Chapter 1: May 10-14, 1940
RAF 85 Squadron
SECLIN, NEAR LILLE, FRANCE
The pilots awoke to the urgent battering of antiaircraft fire. Richard "Dickey" Lee, Benjy Angus, and "Paddy" Hemingway tumbled out into the dawn. Denis Wissler followed them to the door of their sleeping quarters. "Look, up there!" High above the control tower orange flashes filled the sky over Lille. Somewhere a phone was ringing. Moments later Lee was sprinting across the dewy grass of Seclin airfield to his Hurricane: VY R. VY for 85 Squadron, R for Richard. Angus and Hemingway followed. B Flight took off, first Lee, then the others. Farther away a section of three planes from A Flight was already racing along the strip.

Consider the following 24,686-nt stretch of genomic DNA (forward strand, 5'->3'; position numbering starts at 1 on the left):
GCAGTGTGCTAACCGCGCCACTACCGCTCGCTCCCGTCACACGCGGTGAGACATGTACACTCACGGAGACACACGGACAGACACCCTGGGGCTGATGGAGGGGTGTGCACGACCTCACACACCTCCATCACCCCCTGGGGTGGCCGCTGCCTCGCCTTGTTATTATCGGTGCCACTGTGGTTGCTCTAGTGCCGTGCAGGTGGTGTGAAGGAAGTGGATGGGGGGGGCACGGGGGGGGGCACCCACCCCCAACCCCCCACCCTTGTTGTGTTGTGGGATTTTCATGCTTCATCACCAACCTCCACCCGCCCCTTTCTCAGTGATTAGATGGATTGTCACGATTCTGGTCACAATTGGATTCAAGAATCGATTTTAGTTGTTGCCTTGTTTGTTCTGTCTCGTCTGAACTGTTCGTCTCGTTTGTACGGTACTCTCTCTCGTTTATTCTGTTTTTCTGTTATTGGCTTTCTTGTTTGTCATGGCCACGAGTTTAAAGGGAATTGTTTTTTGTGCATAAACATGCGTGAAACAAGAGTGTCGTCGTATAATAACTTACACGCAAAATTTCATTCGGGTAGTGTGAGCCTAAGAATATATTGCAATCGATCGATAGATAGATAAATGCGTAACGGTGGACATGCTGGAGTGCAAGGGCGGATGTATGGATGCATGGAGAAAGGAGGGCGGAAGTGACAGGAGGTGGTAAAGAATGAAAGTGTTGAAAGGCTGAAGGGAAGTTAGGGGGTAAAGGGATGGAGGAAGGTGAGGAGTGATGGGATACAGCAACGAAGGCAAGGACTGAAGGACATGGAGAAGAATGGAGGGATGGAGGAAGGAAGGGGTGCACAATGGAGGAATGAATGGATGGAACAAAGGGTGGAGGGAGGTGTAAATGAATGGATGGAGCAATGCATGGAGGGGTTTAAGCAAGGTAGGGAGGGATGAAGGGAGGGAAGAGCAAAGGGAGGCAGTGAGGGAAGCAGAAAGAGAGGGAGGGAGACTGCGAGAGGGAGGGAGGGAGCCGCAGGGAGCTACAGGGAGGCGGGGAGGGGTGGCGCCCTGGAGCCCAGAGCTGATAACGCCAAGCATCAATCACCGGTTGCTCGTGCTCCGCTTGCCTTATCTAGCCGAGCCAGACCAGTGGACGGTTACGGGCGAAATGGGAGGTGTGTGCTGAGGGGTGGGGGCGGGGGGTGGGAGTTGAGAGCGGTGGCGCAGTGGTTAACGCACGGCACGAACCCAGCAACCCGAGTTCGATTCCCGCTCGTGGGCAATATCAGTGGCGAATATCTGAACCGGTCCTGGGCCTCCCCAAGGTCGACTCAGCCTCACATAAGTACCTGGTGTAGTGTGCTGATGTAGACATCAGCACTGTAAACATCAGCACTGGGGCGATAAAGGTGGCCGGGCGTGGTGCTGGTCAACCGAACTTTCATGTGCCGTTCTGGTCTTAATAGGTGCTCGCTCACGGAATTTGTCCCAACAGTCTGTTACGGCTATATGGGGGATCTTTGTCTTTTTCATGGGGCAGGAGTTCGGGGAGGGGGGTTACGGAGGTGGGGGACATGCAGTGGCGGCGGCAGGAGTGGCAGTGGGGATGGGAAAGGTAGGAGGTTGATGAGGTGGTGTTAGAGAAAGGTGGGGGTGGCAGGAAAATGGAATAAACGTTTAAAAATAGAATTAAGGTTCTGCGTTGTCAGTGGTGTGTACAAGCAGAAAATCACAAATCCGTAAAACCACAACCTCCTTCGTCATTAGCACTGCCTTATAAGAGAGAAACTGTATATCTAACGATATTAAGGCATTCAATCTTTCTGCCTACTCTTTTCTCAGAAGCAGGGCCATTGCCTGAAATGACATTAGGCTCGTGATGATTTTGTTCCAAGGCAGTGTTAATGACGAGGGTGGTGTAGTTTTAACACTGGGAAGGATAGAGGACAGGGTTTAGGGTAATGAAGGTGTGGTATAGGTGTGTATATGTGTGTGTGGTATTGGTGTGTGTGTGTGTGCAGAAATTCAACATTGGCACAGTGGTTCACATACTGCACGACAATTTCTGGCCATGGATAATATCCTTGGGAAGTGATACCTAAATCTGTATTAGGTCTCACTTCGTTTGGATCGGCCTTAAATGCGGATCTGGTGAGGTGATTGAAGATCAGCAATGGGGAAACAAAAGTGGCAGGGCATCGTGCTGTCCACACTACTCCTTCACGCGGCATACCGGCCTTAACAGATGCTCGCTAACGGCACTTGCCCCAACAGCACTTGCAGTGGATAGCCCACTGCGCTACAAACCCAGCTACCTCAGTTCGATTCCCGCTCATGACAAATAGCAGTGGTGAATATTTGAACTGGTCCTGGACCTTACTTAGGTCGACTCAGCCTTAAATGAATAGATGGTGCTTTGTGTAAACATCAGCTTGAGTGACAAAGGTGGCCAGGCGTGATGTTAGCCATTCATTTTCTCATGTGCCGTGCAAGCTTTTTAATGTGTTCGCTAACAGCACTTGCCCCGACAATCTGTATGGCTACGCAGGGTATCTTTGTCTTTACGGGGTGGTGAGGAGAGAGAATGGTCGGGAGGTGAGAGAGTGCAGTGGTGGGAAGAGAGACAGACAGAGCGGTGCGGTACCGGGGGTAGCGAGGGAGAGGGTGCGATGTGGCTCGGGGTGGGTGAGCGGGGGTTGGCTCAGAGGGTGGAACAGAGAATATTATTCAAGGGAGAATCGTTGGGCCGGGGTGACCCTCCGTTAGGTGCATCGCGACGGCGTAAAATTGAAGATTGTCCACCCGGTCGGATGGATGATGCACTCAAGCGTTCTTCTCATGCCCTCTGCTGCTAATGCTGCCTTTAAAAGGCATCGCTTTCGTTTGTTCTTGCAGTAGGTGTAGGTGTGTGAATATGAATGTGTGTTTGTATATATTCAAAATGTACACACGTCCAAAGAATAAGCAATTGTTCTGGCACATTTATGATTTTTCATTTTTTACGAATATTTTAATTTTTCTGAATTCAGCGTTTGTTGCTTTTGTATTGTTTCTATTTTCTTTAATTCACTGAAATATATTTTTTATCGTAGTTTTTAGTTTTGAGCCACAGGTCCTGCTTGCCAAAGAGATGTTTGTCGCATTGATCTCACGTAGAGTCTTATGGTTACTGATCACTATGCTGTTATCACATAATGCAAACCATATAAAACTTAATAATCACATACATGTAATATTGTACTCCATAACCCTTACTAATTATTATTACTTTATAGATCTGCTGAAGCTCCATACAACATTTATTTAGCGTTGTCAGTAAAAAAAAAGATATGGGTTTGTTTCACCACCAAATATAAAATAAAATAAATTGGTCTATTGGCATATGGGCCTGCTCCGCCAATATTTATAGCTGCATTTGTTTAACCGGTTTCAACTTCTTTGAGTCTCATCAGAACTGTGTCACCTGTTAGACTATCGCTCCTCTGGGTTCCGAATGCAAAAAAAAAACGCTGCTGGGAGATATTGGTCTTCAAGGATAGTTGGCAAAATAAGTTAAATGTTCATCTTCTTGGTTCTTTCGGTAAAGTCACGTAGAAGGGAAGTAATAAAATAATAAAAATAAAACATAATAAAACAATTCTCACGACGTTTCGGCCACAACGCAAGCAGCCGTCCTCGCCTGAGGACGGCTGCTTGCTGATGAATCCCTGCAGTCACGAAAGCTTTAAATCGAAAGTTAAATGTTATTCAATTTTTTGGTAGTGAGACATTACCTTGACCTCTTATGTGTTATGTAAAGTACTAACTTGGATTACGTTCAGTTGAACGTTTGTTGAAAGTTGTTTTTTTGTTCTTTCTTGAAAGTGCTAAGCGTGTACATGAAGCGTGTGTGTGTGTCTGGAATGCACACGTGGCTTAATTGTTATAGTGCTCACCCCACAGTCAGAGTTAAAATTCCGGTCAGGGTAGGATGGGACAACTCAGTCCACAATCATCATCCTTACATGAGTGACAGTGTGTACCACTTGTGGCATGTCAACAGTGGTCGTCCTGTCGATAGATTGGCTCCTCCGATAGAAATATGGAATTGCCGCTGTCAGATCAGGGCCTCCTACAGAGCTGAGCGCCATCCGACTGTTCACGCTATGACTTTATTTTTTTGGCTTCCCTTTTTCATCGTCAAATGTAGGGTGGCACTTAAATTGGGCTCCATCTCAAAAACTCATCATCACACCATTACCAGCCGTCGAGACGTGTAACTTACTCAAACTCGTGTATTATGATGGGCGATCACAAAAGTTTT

All through Friday, May 10, they flew patrols in sections of three. Armorers, in shirtsleeves in the baking heat, hauled out case after case of machine-gun belts. Dusty fuel trucks trundled across the airfield, ready for the next time the planes came back. Refueled and rearmed, the fighters roared up again into the haze. All day the sun beat down and the score mounted. A Flight claimed five before breakfast. The ground crew cheered and slapped the pilots' backs. Some photographers were there, snapping away for the government. They photographed the armorers at work, they photographed the pilots as they landed, and they photographed A Flight as a group, minus one pilot who was now in hospital with a cut eye after a bullet smashed his cockpit cover. Denis Wissler had been with the squadron for a week. He did not even know the name of the man in hospital. His own flight, B Flight, had done well too. Dickey Lee came back with several holes in his aircraft and a graze to his leg, but by the end of the day he had been awarded two kills. Benjy Angus, the Canadian, had bailed out over Belgium. He phoned through later to say that he was okay. No one had been killed or even seriously injured, and the total claim for the day was sixteen. Bombers everywhere, with little in the way of fighter protection.